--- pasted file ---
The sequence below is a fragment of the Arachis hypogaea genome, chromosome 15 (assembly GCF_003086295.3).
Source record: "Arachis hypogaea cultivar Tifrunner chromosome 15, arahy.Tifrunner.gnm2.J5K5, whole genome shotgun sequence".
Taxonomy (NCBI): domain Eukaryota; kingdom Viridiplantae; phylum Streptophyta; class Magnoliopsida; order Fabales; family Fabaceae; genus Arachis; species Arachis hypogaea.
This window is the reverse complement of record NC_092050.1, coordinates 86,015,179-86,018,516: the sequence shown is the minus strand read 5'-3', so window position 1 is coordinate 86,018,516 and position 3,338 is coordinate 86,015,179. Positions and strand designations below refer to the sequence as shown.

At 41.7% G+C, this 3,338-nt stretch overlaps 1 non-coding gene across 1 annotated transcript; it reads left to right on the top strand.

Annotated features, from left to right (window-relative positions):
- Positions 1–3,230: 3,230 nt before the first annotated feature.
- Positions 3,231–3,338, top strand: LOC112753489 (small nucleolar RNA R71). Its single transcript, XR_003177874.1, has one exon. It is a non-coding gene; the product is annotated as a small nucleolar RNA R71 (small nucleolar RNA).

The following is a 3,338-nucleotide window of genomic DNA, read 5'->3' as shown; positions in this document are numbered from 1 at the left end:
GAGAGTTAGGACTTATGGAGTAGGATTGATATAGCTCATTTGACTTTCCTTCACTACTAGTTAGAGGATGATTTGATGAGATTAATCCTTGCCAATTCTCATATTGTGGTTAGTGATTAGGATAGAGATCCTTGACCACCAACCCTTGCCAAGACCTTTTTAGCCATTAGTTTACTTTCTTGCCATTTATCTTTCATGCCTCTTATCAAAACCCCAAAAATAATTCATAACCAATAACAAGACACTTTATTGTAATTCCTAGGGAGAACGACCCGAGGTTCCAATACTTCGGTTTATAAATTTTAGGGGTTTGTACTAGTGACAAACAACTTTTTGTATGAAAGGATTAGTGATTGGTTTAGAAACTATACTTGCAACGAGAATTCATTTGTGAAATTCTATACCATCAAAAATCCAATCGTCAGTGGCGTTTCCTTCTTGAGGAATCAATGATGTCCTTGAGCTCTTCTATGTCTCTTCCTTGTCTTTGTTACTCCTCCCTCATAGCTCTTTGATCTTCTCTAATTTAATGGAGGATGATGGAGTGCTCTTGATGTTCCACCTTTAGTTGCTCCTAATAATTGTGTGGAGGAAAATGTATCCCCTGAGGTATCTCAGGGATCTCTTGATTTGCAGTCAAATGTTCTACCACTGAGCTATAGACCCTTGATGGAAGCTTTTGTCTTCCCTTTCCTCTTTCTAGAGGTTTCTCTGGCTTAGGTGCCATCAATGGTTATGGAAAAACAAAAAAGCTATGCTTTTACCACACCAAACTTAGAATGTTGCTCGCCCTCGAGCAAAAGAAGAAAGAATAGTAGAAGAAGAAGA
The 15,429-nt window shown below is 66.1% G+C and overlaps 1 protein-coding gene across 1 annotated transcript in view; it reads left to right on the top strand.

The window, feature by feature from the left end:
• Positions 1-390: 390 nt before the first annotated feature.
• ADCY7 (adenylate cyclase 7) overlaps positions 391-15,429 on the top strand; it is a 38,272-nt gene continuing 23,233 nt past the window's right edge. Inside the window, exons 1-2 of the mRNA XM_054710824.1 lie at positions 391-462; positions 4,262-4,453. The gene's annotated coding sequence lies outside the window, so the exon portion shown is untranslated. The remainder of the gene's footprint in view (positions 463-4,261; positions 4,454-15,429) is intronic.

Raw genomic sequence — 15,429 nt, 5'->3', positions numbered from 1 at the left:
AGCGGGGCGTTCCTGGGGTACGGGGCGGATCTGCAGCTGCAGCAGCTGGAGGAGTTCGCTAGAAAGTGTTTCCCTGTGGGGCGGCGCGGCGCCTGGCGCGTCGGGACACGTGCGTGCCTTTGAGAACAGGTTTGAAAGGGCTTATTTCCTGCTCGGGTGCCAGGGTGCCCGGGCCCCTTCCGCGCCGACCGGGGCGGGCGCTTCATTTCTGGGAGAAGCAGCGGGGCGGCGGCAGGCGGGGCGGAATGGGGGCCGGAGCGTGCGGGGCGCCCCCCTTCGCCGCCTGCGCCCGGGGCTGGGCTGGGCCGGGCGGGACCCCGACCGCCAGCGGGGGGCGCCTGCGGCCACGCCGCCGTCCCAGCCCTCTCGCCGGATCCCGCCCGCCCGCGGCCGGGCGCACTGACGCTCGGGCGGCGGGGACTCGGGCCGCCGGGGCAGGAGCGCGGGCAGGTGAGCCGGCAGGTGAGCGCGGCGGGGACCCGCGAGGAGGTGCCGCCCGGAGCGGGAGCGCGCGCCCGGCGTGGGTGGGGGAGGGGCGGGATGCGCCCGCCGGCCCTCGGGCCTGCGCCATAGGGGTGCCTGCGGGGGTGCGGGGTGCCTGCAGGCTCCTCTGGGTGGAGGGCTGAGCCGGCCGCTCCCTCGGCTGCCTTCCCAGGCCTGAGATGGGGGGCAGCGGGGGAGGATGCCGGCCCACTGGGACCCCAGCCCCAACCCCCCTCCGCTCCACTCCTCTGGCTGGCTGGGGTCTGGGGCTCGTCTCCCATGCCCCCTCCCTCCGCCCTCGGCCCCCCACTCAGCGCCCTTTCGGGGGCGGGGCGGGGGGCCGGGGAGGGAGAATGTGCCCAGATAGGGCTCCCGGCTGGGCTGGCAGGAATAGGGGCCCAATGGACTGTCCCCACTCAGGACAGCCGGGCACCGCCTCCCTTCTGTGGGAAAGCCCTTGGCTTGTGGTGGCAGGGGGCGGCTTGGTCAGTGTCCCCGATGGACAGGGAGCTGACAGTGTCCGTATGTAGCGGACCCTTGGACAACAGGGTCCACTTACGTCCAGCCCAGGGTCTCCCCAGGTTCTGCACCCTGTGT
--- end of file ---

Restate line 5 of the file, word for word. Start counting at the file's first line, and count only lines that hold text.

At 41.7% G+C, this 3,338-nt stretch overlaps 1 non-coding gene across 1 annotated transcript; it reads left to right on the top strand.